The Prototypes Have Found Their Groove Again

It's time, once again, to get hype!

There’s an inspired and refreshed energy to The PrototypesNick White right now.

Even in the shadow of a hectic, non-stop US tour and a whole stack of jet leg hanging over him, and a new baby en route in a matter of weeks, he’s buzzing and more enthusiastic than I’ve ever known him to be.

It’s down to a number of reasons…

After numerous years of uncertainty and weirdness, he feels we’re finally back on track post covid and his tour diary is looking like it used to pre-2020. This has powered up his passion for the music, the creative process and his and Prototypes partner Chris Garvey’s role within the entire scene.

Batteries fully charged, their energy is reflected in their latest single Unplug The Clock, a walloping slab of dancefloor sledgehammerism that’s been a key intro tune for some time now.

There’s more… Impending fatherhood and a new sober approach to life have galvanized this sense of inspiration and refreshed energy to levels he’s not experienced in years. So tangible you can feel it in this exclusive, sense-blurring 4-deck mix, read on and experience the energy yourself as Nick tells us where he’s at personally in spring 2023 and what The Prototypes have in store for the rest of the year…


Three years ago. Pretty much to the day we’re talking now, you did that legendary 24 hour mix!

Yeah man! April 17 wasn’t it. It’s nuts that it’s been so long.

Feels like a lifetime ago

It does, but it lingers in the background for me. It’s taken me a long time to find my feet again, I totally lost my love for the music completely. Like literally, ‘Fuck this shit, I don’t want to do it anymore.’

Yeah to have the rug pulled rom your feet when you tour so heavily. There’s a distrust like is this gonna happen again?

Totally that. I fucking love DJing man. I think me saying I didn’t love it any more was actually me pushing it away so I didn’t get hurt even more than I was. For anyone in this scene – DJ, MC, promoter, raver – if you spent your life in raves and clubs then it was such a major loss. It really was painful and that’s taken time to heal.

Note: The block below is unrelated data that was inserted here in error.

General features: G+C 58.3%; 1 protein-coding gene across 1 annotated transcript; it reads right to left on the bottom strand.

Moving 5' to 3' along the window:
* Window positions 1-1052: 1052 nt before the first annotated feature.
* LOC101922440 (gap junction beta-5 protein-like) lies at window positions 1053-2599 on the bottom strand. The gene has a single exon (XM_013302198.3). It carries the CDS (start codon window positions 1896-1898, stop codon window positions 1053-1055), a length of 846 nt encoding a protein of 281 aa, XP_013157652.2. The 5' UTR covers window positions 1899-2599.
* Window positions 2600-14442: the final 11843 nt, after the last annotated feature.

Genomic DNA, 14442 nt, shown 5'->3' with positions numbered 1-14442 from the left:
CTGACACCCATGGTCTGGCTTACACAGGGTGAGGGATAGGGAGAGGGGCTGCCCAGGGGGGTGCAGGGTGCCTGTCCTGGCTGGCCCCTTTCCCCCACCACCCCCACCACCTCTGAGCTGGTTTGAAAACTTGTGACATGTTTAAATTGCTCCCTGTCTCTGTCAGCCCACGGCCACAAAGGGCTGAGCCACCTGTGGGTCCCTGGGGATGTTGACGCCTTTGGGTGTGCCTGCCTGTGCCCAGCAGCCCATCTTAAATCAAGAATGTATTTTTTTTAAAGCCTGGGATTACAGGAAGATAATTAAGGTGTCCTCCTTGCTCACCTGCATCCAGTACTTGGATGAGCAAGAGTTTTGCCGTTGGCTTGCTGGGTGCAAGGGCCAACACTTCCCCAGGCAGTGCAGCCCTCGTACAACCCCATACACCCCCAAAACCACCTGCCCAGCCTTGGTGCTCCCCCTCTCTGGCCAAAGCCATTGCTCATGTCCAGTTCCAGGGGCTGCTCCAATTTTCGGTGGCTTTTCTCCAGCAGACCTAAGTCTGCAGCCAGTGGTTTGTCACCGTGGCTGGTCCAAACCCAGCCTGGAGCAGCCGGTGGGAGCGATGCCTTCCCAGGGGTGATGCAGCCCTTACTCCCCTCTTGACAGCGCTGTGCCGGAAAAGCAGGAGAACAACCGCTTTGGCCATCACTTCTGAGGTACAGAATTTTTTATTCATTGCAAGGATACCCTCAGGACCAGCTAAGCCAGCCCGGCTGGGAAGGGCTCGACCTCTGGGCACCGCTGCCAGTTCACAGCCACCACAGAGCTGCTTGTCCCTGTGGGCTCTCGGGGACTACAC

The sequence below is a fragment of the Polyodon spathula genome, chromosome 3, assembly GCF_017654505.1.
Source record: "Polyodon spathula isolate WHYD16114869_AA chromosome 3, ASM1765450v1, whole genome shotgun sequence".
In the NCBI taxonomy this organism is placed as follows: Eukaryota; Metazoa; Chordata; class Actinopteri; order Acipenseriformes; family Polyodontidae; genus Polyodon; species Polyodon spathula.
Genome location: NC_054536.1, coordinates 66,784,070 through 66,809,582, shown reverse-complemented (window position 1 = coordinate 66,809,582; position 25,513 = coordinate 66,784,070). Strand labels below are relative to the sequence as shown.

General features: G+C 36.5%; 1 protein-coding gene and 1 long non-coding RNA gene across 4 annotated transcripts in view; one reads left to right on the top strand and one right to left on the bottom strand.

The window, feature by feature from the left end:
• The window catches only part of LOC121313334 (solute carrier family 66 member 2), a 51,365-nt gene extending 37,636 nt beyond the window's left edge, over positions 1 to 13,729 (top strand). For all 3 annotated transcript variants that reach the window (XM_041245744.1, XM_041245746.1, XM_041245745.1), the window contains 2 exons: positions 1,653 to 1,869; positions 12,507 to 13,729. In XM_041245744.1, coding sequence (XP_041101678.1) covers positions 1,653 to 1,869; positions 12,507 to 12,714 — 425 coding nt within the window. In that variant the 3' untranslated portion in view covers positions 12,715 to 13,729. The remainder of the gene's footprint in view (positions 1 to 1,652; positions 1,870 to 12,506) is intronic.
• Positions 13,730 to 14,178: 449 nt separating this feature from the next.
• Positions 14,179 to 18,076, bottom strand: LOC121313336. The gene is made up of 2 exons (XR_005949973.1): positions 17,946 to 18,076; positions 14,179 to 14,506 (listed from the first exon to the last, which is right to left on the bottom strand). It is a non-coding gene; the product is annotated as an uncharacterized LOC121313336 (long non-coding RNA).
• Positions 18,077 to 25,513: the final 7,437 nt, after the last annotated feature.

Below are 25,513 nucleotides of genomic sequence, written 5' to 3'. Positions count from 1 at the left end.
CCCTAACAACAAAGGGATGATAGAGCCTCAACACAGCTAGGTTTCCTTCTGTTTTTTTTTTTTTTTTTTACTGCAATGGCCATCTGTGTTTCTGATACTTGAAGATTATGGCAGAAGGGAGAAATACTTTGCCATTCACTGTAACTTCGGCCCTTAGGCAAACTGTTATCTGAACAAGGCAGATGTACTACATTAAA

Back to the future – you’re back from a massive US tour and I think you’ve had a few since things have opened again? How has that been? D&B is gaining a lot of popularity over there right now.

It’s interesting. We’ve done the club shows for World Of Drum & Bass, the underground side, and we’ve done the massive mainstream events where D&B is a minority. I did a massive one in LA in October for Halloween and we were the only drum & bass act on the line-up. I was quite surprised. I’d heard it was on the rise over there but D&B was so under represented. But when I played, the reaction was so much better than it had been at previous ones. I played hard too. I didn’t have to win them over with euphoric shit.


So yeah it’s got a lot better. And the club shows too. The tour we did for World Of Drum & Bass was one of the best. The clubs were really busy. Even in really small towns on week nights, there was a vibe. If the crews started working together more out there, drum & bass could be massive. But they don’t.

SS has really pushed drum & bass across the smaller towns. He was an early supporter of The Prototypes and you’ve been part of that movement he’s created

I’ve got the utmost respect for him. I’ve said it before but I don’t think he gets the credit he deserves for what he’s done with drum & bass. He runs these tours entirely on his own. Flights, hotels, arranging the gigs, the promoters, the drivers. The lot.